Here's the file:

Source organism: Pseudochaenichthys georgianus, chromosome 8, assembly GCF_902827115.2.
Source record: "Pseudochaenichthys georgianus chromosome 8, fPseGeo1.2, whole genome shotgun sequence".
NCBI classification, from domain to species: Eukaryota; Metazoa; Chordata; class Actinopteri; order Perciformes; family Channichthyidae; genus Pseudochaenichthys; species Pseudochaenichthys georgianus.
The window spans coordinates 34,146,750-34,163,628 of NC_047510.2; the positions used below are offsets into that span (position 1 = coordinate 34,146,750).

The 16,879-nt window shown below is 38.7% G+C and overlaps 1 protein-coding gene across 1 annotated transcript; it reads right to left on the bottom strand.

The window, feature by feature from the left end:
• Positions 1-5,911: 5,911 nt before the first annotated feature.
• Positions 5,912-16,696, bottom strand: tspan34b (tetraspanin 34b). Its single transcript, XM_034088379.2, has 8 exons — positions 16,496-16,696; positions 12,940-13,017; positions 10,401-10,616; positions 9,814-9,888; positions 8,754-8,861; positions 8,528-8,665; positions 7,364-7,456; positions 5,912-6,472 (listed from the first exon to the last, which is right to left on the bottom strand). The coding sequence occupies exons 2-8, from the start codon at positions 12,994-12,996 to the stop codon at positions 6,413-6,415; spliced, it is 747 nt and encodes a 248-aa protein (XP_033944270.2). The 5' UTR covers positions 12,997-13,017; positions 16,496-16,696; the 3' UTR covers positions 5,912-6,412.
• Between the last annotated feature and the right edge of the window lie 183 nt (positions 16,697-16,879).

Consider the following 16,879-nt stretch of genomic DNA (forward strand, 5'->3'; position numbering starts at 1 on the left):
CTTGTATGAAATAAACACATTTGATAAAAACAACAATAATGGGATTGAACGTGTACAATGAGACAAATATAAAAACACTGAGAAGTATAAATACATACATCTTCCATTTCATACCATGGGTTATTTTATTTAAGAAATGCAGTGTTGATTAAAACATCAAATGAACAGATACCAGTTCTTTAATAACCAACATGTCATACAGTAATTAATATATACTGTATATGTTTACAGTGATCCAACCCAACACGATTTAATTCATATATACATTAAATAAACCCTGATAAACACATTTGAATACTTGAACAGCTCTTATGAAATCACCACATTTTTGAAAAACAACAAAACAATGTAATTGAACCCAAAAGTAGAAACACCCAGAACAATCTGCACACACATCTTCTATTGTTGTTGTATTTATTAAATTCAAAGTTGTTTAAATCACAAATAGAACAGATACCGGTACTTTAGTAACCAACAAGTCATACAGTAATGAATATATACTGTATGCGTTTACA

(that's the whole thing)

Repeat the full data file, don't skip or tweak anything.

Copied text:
Source organism: Pseudochaenichthys georgianus, chromosome 8, assembly GCF_902827115.2.
Source record: "Pseudochaenichthys georgianus chromosome 8, fPseGeo1.2, whole genome shotgun sequence".
NCBI classification, from domain to species: Eukaryota; Metazoa; Chordata; class Actinopteri; order Perciformes; family Channichthyidae; genus Pseudochaenichthys; species Pseudochaenichthys georgianus.
The window spans coordinates 34,146,750-34,163,628 of NC_047510.2; the positions used below are offsets into that span (position 1 = coordinate 34,146,750).

The 16,879-nt window shown below is 38.7% G+C and overlaps 1 protein-coding gene across 1 annotated transcript; it reads right to left on the bottom strand.

The window, feature by feature from the left end:
• Positions 1-5,911: 5,911 nt before the first annotated feature.
• Positions 5,912-16,696, bottom strand: tspan34b (tetraspanin 34b). Its single transcript, XM_034088379.2, has 8 exons — positions 16,496-16,696; positions 12,940-13,017; positions 10,401-10,616; positions 9,814-9,888; positions 8,754-8,861; positions 8,528-8,665; positions 7,364-7,456; positions 5,912-6,472 (listed from the first exon to the last, which is right to left on the bottom strand). The coding sequence occupies exons 2-8, from the start codon at positions 12,994-12,996 to the stop codon at positions 6,413-6,415; spliced, it is 747 nt and encodes a 248-aa protein (XP_033944270.2). The 5' UTR covers positions 12,997-13,017; positions 16,496-16,696; the 3' UTR covers positions 5,912-6,412.
• Between the last annotated feature and the right edge of the window lie 183 nt (positions 16,697-16,879).

Consider the following 16,879-nt stretch of genomic DNA (forward strand, 5'->3'; position numbering starts at 1 on the left):
CTTGTATGAAATAAACACATTTGATAAAAACAACAATAATGGGATTGAACGTGTACAATGAGACAAATATAAAAACACTGAGAAGTATAAATACATACATCTTCCATTTCATACCATGGGTTATTTTATTTAAGAAATGCAGTGTTGATTAAAACATCAAATGAACAGATACCAGTTCTTTAATAACCAACATGTCATACAGTAATTAATATATACTGTATATGTTTACAGTGATCCAACCCAACACGATTTAATTCATATATACATTAAATAAACCCTGATAAACACATTTGAATACTTGAACAGCTCTTATGAAATCACCACATTTTTGAAAAACAACAAAACAATGTAATTGAACCCAAAAGTAGAAACACCCAGAACAATCTGCACACACATCTTCTATTGTTGTTGTATTTATTAAATTCAAAGTTGTTTAAATCACAAATAGAACAGATACCGGTACTTTAGTAACCAACAAGTCATACAGTAATGAATATATACTGTATGCGTTTACA